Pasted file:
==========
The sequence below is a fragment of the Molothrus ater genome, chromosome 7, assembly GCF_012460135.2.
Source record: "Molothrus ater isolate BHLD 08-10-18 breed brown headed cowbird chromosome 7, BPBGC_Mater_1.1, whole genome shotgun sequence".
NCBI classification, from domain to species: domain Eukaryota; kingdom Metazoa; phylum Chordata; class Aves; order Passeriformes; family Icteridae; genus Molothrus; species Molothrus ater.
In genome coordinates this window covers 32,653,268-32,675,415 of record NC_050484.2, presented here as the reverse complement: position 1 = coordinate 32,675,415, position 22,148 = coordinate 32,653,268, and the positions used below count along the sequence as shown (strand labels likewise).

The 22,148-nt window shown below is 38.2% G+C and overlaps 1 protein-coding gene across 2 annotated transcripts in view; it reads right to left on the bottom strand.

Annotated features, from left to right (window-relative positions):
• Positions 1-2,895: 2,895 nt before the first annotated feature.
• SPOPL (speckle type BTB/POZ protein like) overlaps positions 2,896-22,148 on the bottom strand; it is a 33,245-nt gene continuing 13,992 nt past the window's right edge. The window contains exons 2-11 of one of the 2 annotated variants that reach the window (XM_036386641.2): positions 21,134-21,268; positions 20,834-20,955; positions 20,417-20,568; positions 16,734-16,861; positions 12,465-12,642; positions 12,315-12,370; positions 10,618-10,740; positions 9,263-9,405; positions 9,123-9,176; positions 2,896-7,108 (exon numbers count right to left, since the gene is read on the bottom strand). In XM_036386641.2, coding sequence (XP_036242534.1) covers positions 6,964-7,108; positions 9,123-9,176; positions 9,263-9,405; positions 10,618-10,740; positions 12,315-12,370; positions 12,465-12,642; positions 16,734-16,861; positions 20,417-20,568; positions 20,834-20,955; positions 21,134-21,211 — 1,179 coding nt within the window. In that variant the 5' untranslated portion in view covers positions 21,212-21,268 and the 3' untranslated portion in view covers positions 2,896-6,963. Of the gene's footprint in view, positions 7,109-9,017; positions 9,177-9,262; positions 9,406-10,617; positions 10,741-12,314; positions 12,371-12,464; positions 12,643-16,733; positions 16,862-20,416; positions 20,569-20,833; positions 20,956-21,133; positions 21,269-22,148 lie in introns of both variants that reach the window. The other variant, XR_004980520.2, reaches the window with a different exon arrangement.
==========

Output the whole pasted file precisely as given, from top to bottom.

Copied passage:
The sequence below is a fragment of the Molothrus ater genome, chromosome 7, assembly GCF_012460135.2.
Source record: "Molothrus ater isolate BHLD 08-10-18 breed brown headed cowbird chromosome 7, BPBGC_Mater_1.1, whole genome shotgun sequence".
NCBI classification, from domain to species: domain Eukaryota; kingdom Metazoa; phylum Chordata; class Aves; order Passeriformes; family Icteridae; genus Molothrus; species Molothrus ater.
In genome coordinates this window covers 32,653,268-32,675,415 of record NC_050484.2, presented here as the reverse complement: position 1 = coordinate 32,675,415, position 22,148 = coordinate 32,653,268, and the positions used below count along the sequence as shown (strand labels likewise).

The 22,148-nt window shown below is 38.2% G+C and overlaps 1 protein-coding gene across 2 annotated transcripts in view; it reads right to left on the bottom strand.

Annotated features, from left to right (window-relative positions):
• Positions 1-2,895: 2,895 nt before the first annotated feature.
• SPOPL (speckle type BTB/POZ protein like) overlaps positions 2,896-22,148 on the bottom strand; it is a 33,245-nt gene continuing 13,992 nt past the window's right edge. The window contains exons 2-11 of one of the 2 annotated variants that reach the window (XM_036386641.2): positions 21,134-21,268; positions 20,834-20,955; positions 20,417-20,568; positions 16,734-16,861; positions 12,465-12,642; positions 12,315-12,370; positions 10,618-10,740; positions 9,263-9,405; positions 9,123-9,176; positions 2,896-7,108 (exon numbers count right to left, since the gene is read on the bottom strand). In XM_036386641.2, coding sequence (XP_036242534.1) covers positions 6,964-7,108; positions 9,123-9,176; positions 9,263-9,405; positions 10,618-10,740; positions 12,315-12,370; positions 12,465-12,642; positions 16,734-16,861; positions 20,417-20,568; positions 20,834-20,955; positions 21,134-21,211 — 1,179 coding nt within the window. In that variant the 5' untranslated portion in view covers positions 21,212-21,268 and the 3' untranslated portion in view covers positions 2,896-6,963. Of the gene's footprint in view, positions 7,109-9,017; positions 9,177-9,262; positions 9,406-10,617; positions 10,741-12,314; positions 12,371-12,464; positions 12,643-16,733; positions 16,862-20,416; positions 20,569-20,833; positions 20,956-21,133; positions 21,269-22,148 lie in introns of both variants that reach the window. The other variant, XR_004980520.2, reaches the window with a different exon arrangement.